A fluent recounting of eight centuries in the life of a people “blessed with a special burden.”
Those centuries, writes Canadian historian Levine, were largely marked by bad news, by episodes of exile and terror, beginning with the stripping away of civil rights and eventual expulsion of the Sephardic Jews following the Christian reconquest of Moorish Spain and ending with the Soviet campaign of repression against Jewish citizens, which continued even through the period of glasnost and perestroika. Levine charts the tangled fortunes of the Sephardim and Ashkenazi as they attempted to make homes among suspicious, often murderous neighbors, even though those neighbors sometimes found use for them: as he writes, relative to the expulsion of the Sephardim in 1492, “Few European kingdoms welcomed the Jewish refugees from Spain with open arms. They had enough Jews of their own. Why would they want more? And yet it was an accepted, if not entirely proven, fact of life in the fifteenth and sixteenth centuries that Jews were good for the economy.” Balancing this “fact of life” with current prejudices, some of those states allowed Jews to settle, but only in segregated areas—the first of which, Levine notes, was the geto, or foundry, of Venice—and often forcing them to wear yellow badges or caps, a device that would be revived under the Third Reich. Levine relates these and other episodes through lively portraits of historical figures large and small: would-be messiahs such as Shabbetai Zevi, the 17th-century wanderer “who journeyed from city to city denouncing Jewish laws he did not approve of”; victims of persecution such as Alfred Dreyfus, the French officer falsely accused of passing military secrets on to the Germans in 1894, an event that set off a tide of anti-Semitism that, Levine writes, broke the long pattern of Jewish assimilation in western European societies; and heroes of the antifascist resistance such as Abba Kovner, who urged the embattled Jews of Poland to rise up against the Nazis.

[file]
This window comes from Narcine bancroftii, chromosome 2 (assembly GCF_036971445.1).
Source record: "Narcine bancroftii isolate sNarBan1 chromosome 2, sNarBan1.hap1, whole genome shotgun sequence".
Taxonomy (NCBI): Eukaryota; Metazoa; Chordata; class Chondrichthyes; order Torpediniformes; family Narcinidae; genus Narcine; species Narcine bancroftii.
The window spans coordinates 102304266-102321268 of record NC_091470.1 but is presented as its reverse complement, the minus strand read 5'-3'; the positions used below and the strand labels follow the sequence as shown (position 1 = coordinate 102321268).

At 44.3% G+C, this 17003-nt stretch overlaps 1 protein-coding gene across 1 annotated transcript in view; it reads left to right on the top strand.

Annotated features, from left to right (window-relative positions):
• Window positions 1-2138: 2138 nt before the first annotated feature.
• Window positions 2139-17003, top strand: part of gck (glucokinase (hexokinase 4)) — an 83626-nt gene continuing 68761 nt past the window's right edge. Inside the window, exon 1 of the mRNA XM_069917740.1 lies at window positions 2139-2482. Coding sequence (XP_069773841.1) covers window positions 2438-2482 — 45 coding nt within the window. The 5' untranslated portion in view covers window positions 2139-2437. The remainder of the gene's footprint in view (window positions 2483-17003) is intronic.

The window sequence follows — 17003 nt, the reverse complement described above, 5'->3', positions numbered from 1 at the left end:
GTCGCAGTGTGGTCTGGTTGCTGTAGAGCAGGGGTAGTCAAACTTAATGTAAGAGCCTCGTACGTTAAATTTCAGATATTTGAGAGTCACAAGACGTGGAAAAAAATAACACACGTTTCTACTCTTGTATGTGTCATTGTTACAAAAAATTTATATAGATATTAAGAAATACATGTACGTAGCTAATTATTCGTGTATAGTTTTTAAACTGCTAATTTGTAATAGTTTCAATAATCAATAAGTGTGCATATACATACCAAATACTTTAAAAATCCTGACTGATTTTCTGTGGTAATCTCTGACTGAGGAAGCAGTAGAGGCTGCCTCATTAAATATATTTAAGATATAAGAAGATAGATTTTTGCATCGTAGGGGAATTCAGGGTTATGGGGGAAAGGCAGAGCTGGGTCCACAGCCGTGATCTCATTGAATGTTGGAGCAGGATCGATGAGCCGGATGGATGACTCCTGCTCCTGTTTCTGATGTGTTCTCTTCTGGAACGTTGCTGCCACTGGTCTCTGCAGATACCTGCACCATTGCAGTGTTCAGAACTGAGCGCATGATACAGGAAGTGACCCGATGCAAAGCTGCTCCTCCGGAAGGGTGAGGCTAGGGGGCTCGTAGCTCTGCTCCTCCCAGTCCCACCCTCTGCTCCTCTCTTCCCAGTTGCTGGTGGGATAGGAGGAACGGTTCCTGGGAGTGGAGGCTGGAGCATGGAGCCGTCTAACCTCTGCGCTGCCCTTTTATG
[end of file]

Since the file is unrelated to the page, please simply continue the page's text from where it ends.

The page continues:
A worthwhile survey for students of Jewish history.